Monday, April 20, 2009

Single Issue Hall of Fame: Brave and the Bold #165

This one ranks right up there as one of my all-time favourite comic books. First of all, you get a double dose of classic Batman artists. On the cover, Jim Aparo delivers a very dramatic scene that simply dares the reader not to pick it up. On the inside, we get wonderful work by Don Newton. His atmospheric work really lends itself to a Man-Bat story. Man-Bat has always appealed to me, even as a young child. He could have been just another gimmicky DC super-villain, but the editors of the various Bat-titles ensured that he was injected with just the right mixture of danger and pathos to make him stand out from the rest. He is a tragic figure, in the mold of the Frankenstein monster - although he is also the creator. This is a great, great tale - written by Martin Pasko. It delves into medical ethics and the lengths to which parents will go for their child (something I am just beginning to appreciate). Batman is once again forced to walk to fine line of helping the Langstrom family while protecting Gotham from Man-Bat. From the opening sequence featuring a truck chase to the highly poignant and ironic closing frames - this story flows beautifully and holds up well 30 years later.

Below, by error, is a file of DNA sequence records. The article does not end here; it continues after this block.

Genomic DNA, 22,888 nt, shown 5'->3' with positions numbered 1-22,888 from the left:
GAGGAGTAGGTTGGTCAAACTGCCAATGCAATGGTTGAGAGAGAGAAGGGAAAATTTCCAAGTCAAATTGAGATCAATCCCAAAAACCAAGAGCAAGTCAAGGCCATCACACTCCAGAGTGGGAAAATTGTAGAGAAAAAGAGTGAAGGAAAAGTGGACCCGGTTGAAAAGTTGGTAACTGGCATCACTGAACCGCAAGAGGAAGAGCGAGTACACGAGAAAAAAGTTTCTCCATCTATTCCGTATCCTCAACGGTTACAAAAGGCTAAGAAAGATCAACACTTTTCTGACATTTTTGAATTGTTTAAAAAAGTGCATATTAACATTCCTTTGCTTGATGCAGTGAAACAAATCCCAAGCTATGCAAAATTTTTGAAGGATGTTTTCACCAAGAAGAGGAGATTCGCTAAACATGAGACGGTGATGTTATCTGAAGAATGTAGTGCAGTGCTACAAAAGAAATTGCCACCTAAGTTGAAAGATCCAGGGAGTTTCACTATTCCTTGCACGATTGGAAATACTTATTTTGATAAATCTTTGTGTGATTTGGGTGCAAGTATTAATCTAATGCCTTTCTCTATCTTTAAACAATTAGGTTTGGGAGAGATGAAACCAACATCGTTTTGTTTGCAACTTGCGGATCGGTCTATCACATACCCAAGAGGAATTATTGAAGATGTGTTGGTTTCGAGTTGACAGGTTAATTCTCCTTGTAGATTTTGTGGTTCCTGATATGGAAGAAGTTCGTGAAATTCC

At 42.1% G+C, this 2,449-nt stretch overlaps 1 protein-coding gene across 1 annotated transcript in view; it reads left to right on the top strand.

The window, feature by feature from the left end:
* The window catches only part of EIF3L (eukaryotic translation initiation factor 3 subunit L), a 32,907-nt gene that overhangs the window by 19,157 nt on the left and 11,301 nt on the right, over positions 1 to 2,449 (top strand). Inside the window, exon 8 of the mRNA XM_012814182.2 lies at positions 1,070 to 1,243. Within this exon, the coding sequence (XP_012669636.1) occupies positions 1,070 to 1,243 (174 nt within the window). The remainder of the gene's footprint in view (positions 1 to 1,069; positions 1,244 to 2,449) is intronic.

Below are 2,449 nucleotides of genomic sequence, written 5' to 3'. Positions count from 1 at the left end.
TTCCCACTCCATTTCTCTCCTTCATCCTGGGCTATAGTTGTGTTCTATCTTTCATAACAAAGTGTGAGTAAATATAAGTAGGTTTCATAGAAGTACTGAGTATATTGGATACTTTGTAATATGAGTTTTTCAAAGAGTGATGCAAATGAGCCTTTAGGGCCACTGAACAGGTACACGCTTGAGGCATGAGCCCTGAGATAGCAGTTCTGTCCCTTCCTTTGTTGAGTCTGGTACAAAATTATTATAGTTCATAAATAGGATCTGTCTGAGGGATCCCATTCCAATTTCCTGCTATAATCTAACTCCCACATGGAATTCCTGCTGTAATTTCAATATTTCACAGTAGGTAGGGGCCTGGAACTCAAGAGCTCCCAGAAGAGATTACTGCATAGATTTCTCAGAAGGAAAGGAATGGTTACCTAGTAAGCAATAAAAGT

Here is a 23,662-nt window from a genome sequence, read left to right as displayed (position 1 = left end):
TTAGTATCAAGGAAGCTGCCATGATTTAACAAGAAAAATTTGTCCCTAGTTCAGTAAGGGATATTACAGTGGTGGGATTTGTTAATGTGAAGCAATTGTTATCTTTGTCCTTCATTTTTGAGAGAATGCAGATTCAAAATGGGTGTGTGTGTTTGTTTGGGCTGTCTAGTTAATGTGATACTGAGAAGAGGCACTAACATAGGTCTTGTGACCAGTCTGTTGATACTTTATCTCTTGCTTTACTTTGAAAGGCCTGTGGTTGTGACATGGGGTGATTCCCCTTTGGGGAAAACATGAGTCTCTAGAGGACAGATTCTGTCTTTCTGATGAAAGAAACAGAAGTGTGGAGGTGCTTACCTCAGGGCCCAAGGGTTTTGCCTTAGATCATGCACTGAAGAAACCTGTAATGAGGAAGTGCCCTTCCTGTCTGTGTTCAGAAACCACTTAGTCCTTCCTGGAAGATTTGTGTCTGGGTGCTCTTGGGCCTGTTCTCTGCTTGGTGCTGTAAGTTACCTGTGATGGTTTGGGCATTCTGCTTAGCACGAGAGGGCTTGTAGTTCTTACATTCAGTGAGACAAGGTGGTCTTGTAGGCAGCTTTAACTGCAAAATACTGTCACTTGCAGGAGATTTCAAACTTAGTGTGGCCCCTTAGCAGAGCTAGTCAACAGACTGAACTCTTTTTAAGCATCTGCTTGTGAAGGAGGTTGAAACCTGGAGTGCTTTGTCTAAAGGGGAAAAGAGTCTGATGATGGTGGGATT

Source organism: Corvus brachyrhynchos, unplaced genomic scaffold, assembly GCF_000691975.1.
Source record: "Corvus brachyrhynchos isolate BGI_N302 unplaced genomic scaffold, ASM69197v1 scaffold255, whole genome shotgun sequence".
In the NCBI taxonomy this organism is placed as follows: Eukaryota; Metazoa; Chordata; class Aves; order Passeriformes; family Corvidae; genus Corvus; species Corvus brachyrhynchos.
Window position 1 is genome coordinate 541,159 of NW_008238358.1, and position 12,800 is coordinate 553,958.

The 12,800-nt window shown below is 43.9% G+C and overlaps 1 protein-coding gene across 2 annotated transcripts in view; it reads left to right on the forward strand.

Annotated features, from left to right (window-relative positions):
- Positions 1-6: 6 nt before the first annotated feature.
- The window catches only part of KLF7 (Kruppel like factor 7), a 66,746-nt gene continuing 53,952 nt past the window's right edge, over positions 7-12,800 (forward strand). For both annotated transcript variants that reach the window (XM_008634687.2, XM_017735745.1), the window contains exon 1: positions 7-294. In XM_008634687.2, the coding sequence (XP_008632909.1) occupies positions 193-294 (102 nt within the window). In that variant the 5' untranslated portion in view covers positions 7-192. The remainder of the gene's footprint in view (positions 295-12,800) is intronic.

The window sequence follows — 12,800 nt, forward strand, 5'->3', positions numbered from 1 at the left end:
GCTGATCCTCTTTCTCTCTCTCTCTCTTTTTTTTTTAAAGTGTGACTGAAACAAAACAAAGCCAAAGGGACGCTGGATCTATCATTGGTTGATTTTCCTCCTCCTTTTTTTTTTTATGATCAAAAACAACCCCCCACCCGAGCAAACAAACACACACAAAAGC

3 comments:

The Titan said...

Isn't Man-Bat just an ersatz Lizard? Innocent scientist using an animal serum to correct a handicap and turning into the animal? Although I doubt the Lizard is the first of those, even.

Scott M said...

They are totally different. You see, the Lizard lives in Florida and Man-Bat doesn't. Also, the Lizard has a son, and Man-Bat has a daughter. Finally, I don't think Mrs. Connors ever became a She-Lizard. See - totally different. Although, I sure would have loved to see Frank Robbins draw the Lizard.

Andrew Wahl said...

Scott:

Just got done reviewing this one myself. I didn't like it as much as you but certainly enjoyed it. I agree that Newton's style fits the atmosphere of Batman well, but I find his storytelling and page design to be awkward at times.

Andrew

P.S. I'd like to second your desire to have seen Frank Robbins on the Lizard! That's a comic I'd buy in a second.